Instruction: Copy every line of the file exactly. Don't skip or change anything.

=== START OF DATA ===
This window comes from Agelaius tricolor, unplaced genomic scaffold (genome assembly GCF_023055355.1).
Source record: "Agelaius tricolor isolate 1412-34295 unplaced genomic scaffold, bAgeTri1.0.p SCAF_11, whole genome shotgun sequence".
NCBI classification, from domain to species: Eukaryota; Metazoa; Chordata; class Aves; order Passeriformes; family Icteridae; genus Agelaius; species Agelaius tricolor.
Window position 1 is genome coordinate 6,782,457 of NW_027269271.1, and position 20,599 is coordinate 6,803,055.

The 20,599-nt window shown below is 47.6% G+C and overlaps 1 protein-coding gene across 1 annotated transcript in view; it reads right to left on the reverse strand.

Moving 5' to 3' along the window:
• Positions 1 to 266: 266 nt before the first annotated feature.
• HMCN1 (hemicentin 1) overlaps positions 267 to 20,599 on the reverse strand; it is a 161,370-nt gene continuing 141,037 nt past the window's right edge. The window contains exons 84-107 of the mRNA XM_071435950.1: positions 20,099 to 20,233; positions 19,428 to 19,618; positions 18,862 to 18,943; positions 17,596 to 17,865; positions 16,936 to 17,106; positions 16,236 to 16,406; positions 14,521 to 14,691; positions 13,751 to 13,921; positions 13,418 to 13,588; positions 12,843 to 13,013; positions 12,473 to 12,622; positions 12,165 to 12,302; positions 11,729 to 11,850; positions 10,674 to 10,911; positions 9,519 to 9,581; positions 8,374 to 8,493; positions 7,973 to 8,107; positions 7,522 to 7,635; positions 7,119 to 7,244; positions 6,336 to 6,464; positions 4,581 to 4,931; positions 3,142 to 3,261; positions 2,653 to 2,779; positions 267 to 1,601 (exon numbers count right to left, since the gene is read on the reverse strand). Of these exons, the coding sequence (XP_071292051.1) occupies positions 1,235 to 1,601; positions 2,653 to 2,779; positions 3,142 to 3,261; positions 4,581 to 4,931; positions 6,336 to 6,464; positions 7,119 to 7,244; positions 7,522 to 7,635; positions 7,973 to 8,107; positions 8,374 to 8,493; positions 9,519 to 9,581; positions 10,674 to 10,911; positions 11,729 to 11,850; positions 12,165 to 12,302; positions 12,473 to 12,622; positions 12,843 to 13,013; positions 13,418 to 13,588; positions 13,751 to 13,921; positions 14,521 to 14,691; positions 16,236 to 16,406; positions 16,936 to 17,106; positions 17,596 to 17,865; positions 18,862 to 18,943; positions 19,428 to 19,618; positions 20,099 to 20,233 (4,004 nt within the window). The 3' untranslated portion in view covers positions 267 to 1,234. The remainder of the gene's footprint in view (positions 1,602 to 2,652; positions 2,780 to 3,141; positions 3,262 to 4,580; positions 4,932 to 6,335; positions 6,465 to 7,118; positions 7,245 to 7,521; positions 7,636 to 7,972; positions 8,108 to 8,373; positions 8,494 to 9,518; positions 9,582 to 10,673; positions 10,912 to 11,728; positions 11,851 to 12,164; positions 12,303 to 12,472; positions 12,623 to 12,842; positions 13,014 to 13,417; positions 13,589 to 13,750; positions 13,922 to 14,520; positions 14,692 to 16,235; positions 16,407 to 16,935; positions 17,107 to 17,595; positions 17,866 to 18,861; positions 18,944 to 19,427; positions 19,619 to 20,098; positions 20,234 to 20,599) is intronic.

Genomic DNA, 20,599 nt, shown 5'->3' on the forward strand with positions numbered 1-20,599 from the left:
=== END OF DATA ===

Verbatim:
This window comes from Agelaius tricolor, unplaced genomic scaffold (genome assembly GCF_023055355.1).
Source record: "Agelaius tricolor isolate 1412-34295 unplaced genomic scaffold, bAgeTri1.0.p SCAF_11, whole genome shotgun sequence".
NCBI classification, from domain to species: Eukaryota; Metazoa; Chordata; class Aves; order Passeriformes; family Icteridae; genus Agelaius; species Agelaius tricolor.
Window position 1 is genome coordinate 6,782,457 of NW_027269271.1, and position 20,599 is coordinate 6,803,055.

The 20,599-nt window shown below is 47.6% G+C and overlaps 1 protein-coding gene across 1 annotated transcript in view; it reads right to left on the reverse strand.

Moving 5' to 3' along the window:
• Positions 1 to 266: 266 nt before the first annotated feature.
• HMCN1 (hemicentin 1) overlaps positions 267 to 20,599 on the reverse strand; it is a 161,370-nt gene continuing 141,037 nt past the window's right edge. The window contains exons 84-107 of the mRNA XM_071435950.1: positions 20,099 to 20,233; positions 19,428 to 19,618; positions 18,862 to 18,943; positions 17,596 to 17,865; positions 16,936 to 17,106; positions 16,236 to 16,406; positions 14,521 to 14,691; positions 13,751 to 13,921; positions 13,418 to 13,588; positions 12,843 to 13,013; positions 12,473 to 12,622; positions 12,165 to 12,302; positions 11,729 to 11,850; positions 10,674 to 10,911; positions 9,519 to 9,581; positions 8,374 to 8,493; positions 7,973 to 8,107; positions 7,522 to 7,635; positions 7,119 to 7,244; positions 6,336 to 6,464; positions 4,581 to 4,931; positions 3,142 to 3,261; positions 2,653 to 2,779; positions 267 to 1,601 (exon numbers count right to left, since the gene is read on the reverse strand). Of these exons, the coding sequence (XP_071292051.1) occupies positions 1,235 to 1,601; positions 2,653 to 2,779; positions 3,142 to 3,261; positions 4,581 to 4,931; positions 6,336 to 6,464; positions 7,119 to 7,244; positions 7,522 to 7,635; positions 7,973 to 8,107; positions 8,374 to 8,493; positions 9,519 to 9,581; positions 10,674 to 10,911; positions 11,729 to 11,850; positions 12,165 to 12,302; positions 12,473 to 12,622; positions 12,843 to 13,013; positions 13,418 to 13,588; positions 13,751 to 13,921; positions 14,521 to 14,691; positions 16,236 to 16,406; positions 16,936 to 17,106; positions 17,596 to 17,865; positions 18,862 to 18,943; positions 19,428 to 19,618; positions 20,099 to 20,233 (4,004 nt within the window). The 3' untranslated portion in view covers positions 267 to 1,234. The remainder of the gene's footprint in view (positions 1,602 to 2,652; positions 2,780 to 3,141; positions 3,262 to 4,580; positions 4,932 to 6,335; positions 6,465 to 7,118; positions 7,245 to 7,521; positions 7,636 to 7,972; positions 8,108 to 8,373; positions 8,494 to 9,518; positions 9,582 to 10,673; positions 10,912 to 11,728; positions 11,851 to 12,164; positions 12,303 to 12,472; positions 12,623 to 12,842; positions 13,014 to 13,417; positions 13,589 to 13,750; positions 13,922 to 14,520; positions 14,692 to 16,235; positions 16,407 to 16,935; positions 17,107 to 17,595; positions 17,866 to 18,861; positions 18,944 to 19,427; positions 19,619 to 20,098; positions 20,234 to 20,599) is intronic.

Genomic DNA, 20,599 nt, shown 5'->3' on the forward strand with positions numbered 1-20,599 from the left: